Wiivv Wearables launches custom insole for the masses

A 3D printing bionics company, Wiivv Wearables, recently launched a custom 3D printed insole designed to reduce common foot pain.

The insoles are created using five photos from a smartphone camera, making it easy for anyone to take advantage of their service.

BASE by Wiivv Product & Packaging

“The impetus for Wiivv was entirely inspired by helping people,” says the company’s head of marketing, Jen Riley. “An insole – although it might sound trite – is the foundation of every step you take. We can markedly improve the lives of many by helping to maximize comfort, promote alignment and lessen foot fatigue – so we want to spread that as wide as we can. ”

The team that developed the insole was inspired by a group of professionals they designated “industrial athletes”: People who spend the majority of their work days on their feet, such as nurses, servers, baristas or security guards.

They are also pursuing a socially responsible business model. Alongside the launch of their insole, Wiivv ran a ‘buy two, give one’ promotion on Kickstarter, encouraging customers to select someone (perhaps an industrial athlete) whom they feel might need a pair of custom insoles.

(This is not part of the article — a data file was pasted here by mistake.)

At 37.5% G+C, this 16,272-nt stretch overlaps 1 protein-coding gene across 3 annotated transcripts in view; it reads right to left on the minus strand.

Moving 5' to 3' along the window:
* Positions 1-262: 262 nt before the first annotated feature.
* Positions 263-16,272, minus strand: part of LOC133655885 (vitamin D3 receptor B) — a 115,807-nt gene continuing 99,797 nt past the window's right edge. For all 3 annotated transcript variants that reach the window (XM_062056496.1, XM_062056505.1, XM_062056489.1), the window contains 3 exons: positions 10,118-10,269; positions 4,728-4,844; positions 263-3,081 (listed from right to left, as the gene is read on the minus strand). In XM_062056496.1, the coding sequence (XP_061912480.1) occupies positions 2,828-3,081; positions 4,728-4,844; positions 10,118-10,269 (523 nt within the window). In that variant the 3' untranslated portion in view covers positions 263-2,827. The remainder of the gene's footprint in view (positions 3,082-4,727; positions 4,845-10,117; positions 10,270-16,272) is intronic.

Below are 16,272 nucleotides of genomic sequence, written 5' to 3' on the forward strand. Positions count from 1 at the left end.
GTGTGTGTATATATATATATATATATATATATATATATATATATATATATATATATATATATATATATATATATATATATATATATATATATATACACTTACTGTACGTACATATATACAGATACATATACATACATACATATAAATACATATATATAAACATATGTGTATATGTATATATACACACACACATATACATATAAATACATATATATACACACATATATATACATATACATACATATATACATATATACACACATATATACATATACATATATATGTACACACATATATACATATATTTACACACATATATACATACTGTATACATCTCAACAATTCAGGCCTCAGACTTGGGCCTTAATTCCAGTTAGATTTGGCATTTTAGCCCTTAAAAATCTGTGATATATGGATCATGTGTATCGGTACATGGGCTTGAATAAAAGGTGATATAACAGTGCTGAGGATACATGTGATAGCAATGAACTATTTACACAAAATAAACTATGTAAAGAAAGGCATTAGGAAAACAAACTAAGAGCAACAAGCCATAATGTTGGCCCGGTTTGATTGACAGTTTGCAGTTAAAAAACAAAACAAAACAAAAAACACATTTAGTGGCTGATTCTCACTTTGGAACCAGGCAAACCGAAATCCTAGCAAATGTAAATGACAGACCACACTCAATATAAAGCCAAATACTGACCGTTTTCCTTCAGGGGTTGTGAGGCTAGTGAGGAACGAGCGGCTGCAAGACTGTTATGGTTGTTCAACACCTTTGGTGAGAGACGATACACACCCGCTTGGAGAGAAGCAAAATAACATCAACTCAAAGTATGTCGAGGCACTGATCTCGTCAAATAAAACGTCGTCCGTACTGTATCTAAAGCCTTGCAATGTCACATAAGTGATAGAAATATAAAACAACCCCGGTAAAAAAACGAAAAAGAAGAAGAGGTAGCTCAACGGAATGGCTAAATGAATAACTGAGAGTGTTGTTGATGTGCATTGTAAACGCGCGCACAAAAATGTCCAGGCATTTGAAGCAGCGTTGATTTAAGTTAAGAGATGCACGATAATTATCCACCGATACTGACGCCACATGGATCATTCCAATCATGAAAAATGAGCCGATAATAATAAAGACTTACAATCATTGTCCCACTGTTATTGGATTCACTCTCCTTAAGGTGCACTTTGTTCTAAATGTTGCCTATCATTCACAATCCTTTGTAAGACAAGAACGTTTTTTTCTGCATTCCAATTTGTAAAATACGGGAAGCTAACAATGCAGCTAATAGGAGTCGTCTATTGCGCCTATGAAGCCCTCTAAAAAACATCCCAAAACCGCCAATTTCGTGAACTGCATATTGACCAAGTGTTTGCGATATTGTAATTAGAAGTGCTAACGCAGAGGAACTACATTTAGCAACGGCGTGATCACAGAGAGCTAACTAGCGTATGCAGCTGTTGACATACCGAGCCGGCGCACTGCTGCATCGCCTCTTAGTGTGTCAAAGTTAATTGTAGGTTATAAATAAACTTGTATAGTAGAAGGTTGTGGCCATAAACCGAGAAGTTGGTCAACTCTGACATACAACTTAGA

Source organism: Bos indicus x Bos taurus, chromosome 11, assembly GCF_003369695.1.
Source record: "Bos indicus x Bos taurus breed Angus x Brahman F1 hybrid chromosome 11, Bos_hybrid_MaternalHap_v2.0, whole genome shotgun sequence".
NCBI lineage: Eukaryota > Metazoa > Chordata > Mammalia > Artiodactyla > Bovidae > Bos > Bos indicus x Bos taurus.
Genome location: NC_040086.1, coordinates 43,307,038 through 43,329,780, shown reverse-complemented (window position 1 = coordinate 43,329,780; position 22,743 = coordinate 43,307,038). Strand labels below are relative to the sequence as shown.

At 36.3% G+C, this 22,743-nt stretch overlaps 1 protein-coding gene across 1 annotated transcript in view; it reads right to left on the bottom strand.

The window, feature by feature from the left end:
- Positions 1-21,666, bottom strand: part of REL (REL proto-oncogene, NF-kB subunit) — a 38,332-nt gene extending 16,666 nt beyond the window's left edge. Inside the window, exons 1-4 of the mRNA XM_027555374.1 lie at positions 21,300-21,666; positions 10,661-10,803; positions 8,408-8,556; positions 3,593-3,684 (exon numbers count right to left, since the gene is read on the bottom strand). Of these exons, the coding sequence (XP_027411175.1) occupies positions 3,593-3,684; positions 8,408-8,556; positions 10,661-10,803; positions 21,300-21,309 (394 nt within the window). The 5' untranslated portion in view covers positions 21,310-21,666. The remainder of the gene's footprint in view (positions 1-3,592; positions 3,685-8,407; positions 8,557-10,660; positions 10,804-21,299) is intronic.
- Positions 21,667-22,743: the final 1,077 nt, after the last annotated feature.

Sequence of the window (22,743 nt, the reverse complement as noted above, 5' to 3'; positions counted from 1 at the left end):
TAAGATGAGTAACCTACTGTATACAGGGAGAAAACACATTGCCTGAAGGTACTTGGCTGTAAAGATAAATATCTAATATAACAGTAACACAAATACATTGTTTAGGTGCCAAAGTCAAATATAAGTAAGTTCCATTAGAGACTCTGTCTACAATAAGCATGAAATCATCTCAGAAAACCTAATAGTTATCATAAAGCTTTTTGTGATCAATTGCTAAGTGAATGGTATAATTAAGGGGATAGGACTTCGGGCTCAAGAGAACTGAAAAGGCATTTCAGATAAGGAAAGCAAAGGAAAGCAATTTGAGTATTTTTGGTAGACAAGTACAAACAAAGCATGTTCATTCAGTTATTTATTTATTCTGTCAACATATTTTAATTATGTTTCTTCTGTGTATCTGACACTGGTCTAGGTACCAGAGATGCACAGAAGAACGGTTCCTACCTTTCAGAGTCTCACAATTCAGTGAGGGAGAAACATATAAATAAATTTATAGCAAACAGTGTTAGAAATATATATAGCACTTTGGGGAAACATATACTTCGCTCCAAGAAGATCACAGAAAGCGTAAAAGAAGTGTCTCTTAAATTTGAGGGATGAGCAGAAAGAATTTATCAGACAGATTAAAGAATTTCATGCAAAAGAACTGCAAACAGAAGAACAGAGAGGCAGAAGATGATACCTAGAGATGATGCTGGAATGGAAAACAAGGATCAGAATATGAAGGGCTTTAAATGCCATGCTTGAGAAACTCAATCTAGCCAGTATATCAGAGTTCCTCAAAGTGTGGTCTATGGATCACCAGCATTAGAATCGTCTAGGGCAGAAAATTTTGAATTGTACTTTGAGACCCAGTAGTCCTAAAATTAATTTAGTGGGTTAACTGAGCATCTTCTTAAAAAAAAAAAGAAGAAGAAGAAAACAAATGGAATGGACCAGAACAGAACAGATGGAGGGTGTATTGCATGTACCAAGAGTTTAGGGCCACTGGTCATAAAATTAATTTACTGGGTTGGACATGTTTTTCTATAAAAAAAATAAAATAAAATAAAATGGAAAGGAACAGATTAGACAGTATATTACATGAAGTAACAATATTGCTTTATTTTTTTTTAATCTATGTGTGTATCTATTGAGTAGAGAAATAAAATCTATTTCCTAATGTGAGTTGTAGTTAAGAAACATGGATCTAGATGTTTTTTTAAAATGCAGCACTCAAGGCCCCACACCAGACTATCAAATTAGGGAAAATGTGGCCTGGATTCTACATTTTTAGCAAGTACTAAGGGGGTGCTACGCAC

Of course, Wiivv’s brand of social entrepreneurship is driven by more than just altruism: in an era of benevolent consumers, social responsibility has become a popular way for start-ups to stand apart from – and above – the crowd, Riley says, with Wiivv benefitting from the guidance of experienced social entrepreneur Liz Heller.

“She has helped us to identify the most direct ways to connect with our consumer base, and was instrumental in ensuring that our sense of social responsibility was at the forefront,” explains Riley.

For Wiivv, insoles are just the beginning, with Riley saying the company will be introducing another product within the next few months.

“Wiivv is not an insole company, but a company dedicated to creating custom, 3D printed, body-perfect gear for the masses,” she says. “An insole is a great place for us to start, but the technology we have built – called our Adaptive Manufacturing System – can be utilized to mass-customize items for any part of the body.”

“The world is changing and we want to lead as we move into the on-demand economy,” she says.

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Jackie Atkins
Jackie Atkins
Jackie Atkins is a competitive alpine skier, student and aspiring writer who primarily contributes stories about the intersection between technology and sports to ITBusiness.ca.

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